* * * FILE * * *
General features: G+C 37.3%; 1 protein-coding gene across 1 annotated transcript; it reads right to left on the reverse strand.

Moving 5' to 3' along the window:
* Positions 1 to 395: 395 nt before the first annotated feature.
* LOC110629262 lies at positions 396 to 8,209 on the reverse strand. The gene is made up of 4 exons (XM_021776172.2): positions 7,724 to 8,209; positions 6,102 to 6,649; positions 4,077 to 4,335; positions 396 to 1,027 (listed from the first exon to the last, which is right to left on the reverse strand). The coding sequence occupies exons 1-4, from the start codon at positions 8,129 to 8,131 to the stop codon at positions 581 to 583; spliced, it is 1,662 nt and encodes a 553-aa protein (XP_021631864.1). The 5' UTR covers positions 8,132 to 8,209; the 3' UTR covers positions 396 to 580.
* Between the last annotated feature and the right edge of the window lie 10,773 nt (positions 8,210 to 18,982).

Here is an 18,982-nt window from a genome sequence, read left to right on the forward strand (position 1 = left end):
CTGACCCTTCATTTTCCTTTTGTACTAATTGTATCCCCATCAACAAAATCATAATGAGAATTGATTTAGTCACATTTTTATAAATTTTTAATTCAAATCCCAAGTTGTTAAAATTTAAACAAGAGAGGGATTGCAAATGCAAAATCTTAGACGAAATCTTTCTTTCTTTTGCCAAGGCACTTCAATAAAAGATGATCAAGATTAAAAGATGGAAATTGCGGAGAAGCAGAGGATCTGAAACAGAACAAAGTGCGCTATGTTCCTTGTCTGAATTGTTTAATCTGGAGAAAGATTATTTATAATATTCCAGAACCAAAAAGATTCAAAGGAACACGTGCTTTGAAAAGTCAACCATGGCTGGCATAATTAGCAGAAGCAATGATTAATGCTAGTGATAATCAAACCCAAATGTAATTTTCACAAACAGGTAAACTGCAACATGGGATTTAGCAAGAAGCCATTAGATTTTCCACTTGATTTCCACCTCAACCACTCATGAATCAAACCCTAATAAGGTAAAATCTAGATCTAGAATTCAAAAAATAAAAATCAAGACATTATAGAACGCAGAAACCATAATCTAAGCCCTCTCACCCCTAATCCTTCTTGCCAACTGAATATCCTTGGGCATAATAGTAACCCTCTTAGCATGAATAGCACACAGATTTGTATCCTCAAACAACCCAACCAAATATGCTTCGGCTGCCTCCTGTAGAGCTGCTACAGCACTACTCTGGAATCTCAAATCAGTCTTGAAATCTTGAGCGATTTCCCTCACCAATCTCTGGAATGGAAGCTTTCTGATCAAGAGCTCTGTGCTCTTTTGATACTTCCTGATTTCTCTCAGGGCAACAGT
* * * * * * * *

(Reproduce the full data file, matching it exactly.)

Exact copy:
General features: G+C 37.3%; 1 protein-coding gene across 1 annotated transcript; it reads right to left on the reverse strand.

Moving 5' to 3' along the window:
* Positions 1 to 395: 395 nt before the first annotated feature.
* LOC110629262 lies at positions 396 to 8,209 on the reverse strand. The gene is made up of 4 exons (XM_021776172.2): positions 7,724 to 8,209; positions 6,102 to 6,649; positions 4,077 to 4,335; positions 396 to 1,027 (listed from the first exon to the last, which is right to left on the reverse strand). The coding sequence occupies exons 1-4, from the start codon at positions 8,129 to 8,131 to the stop codon at positions 581 to 583; spliced, it is 1,662 nt and encodes a 553-aa protein (XP_021631864.1). The 5' UTR covers positions 8,132 to 8,209; the 3' UTR covers positions 396 to 580.
* Between the last annotated feature and the right edge of the window lie 10,773 nt (positions 8,210 to 18,982).

Here is an 18,982-nt window from a genome sequence, read left to right on the forward strand (position 1 = left end):
CTGACCCTTCATTTTCCTTTTGTACTAATTGTATCCCCATCAACAAAATCATAATGAGAATTGATTTAGTCACATTTTTATAAATTTTTAATTCAAATCCCAAGTTGTTAAAATTTAAACAAGAGAGGGATTGCAAATGCAAAATCTTAGACGAAATCTTTCTTTCTTTTGCCAAGGCACTTCAATAAAAGATGATCAAGATTAAAAGATGGAAATTGCGGAGAAGCAGAGGATCTGAAACAGAACAAAGTGCGCTATGTTCCTTGTCTGAATTGTTTAATCTGGAGAAAGATTATTTATAATATTCCAGAACCAAAAAGATTCAAAGGAACACGTGCTTTGAAAAGTCAACCATGGCTGGCATAATTAGCAGAAGCAATGATTAATGCTAGTGATAATCAAACCCAAATGTAATTTTCACAAACAGGTAAACTGCAACATGGGATTTAGCAAGAAGCCATTAGATTTTCCACTTGATTTCCACCTCAACCACTCATGAATCAAACCCTAATAAGGTAAAATCTAGATCTAGAATTCAAAAAATAAAAATCAAGACATTATAGAACGCAGAAACCATAATCTAAGCCCTCTCACCCCTAATCCTTCTTGCCAACTGAATATCCTTGGGCATAATAGTAACCCTCTTAGCATGAATAGCACACAGATTTGTATCCTCAAACAACCCAACCAAATATGCTTCGGCTGCCTCCTGTAGAGCTGCTACAGCACTACTCTGGAATCTCAAATCAGTCTTGAAATCTTGAGCGATTTCCCTCACCAATCTCTGGAATGGAAGCTTTCTGATCAAGAGCTCTGTGCTCTTTTGATACTTCCTGATTTCTCTCAGGGCAACAGT